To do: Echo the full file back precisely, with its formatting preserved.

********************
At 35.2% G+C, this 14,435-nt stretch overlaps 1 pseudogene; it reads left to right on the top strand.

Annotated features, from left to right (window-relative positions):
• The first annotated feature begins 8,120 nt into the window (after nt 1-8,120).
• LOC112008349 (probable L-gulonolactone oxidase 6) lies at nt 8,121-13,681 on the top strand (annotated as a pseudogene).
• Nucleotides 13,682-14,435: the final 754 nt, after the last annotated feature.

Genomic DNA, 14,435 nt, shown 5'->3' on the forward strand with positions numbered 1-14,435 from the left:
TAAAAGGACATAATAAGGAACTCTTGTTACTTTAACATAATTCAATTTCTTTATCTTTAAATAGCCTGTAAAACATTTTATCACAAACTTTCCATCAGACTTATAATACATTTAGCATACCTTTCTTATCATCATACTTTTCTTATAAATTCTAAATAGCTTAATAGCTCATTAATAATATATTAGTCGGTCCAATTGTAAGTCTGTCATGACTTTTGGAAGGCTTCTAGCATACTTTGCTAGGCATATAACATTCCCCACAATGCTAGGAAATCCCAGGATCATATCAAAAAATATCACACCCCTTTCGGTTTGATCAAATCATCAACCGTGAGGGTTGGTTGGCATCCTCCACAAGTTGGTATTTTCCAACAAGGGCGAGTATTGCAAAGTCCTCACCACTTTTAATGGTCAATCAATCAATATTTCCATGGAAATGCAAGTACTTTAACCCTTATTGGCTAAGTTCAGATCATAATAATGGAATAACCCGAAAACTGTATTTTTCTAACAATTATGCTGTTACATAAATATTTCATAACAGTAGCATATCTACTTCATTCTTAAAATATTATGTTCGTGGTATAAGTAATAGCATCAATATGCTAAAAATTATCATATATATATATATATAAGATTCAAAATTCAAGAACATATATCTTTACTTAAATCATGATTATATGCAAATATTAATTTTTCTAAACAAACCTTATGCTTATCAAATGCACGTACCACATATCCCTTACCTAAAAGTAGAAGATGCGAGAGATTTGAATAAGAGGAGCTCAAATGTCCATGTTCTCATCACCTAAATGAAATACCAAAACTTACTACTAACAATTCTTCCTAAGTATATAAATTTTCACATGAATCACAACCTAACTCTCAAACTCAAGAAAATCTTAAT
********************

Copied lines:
At 35.2% G+C, this 14,435-nt stretch overlaps 1 pseudogene; it reads left to right on the top strand.

Annotated features, from left to right (window-relative positions):
• The first annotated feature begins 8,120 nt into the window (after nt 1-8,120).
• LOC112008349 (probable L-gulonolactone oxidase 6) lies at nt 8,121-13,681 on the top strand (annotated as a pseudogene).
• Nucleotides 13,682-14,435: the final 754 nt, after the last annotated feature.

Genomic DNA, 14,435 nt, shown 5'->3' on the forward strand with positions numbered 1-14,435 from the left:
TAAAAGGACATAATAAGGAACTCTTGTTACTTTAACATAATTCAATTTCTTTATCTTTAAATAGCCTGTAAAACATTTTATCACAAACTTTCCATCAGACTTATAATACATTTAGCATACCTTTCTTATCATCATACTTTTCTTATAAATTCTAAATAGCTTAATAGCTCATTAATAATATATTAGTCGGTCCAATTGTAAGTCTGTCATGACTTTTGGAAGGCTTCTAGCATACTTTGCTAGGCATATAACATTCCCCACAATGCTAGGAAATCCCAGGATCATATCAAAAAATATCACACCCCTTTCGGTTTGATCAAATCATCAACCGTGAGGGTTGGTTGGCATCCTCCACAAGTTGGTATTTTCCAACAAGGGCGAGTATTGCAAAGTCCTCACCACTTTTAATGGTCAATCAATCAATATTTCCATGGAAATGCAAGTACTTTAACCCTTATTGGCTAAGTTCAGATCATAATAATGGAATAACCCGAAAACTGTATTTTTCTAACAATTATGCTGTTACATAAATATTTCATAACAGTAGCATATCTACTTCATTCTTAAAATATTATGTTCGTGGTATAAGTAATAGCATCAATATGCTAAAAATTATCATATATATATATATATAAGATTCAAAATTCAAGAACATATATCTTTACTTAAATCATGATTATATGCAAATATTAATTTTTCTAAACAAACCTTATGCTTATCAAATGCACGTACCACATATCCCTTACCTAAAAGTAGAAGATGCGAGAGATTTGAATAAGAGGAGCTCAAATGTCCATGTTCTCATCACCTAAATGAAATACCAAAACTTACTACTAACAATTCTTCCTAAGTATATAAATTTTCACATGAATCACAACCTAACTCTCAAACTCAAGAAAATCTTAAT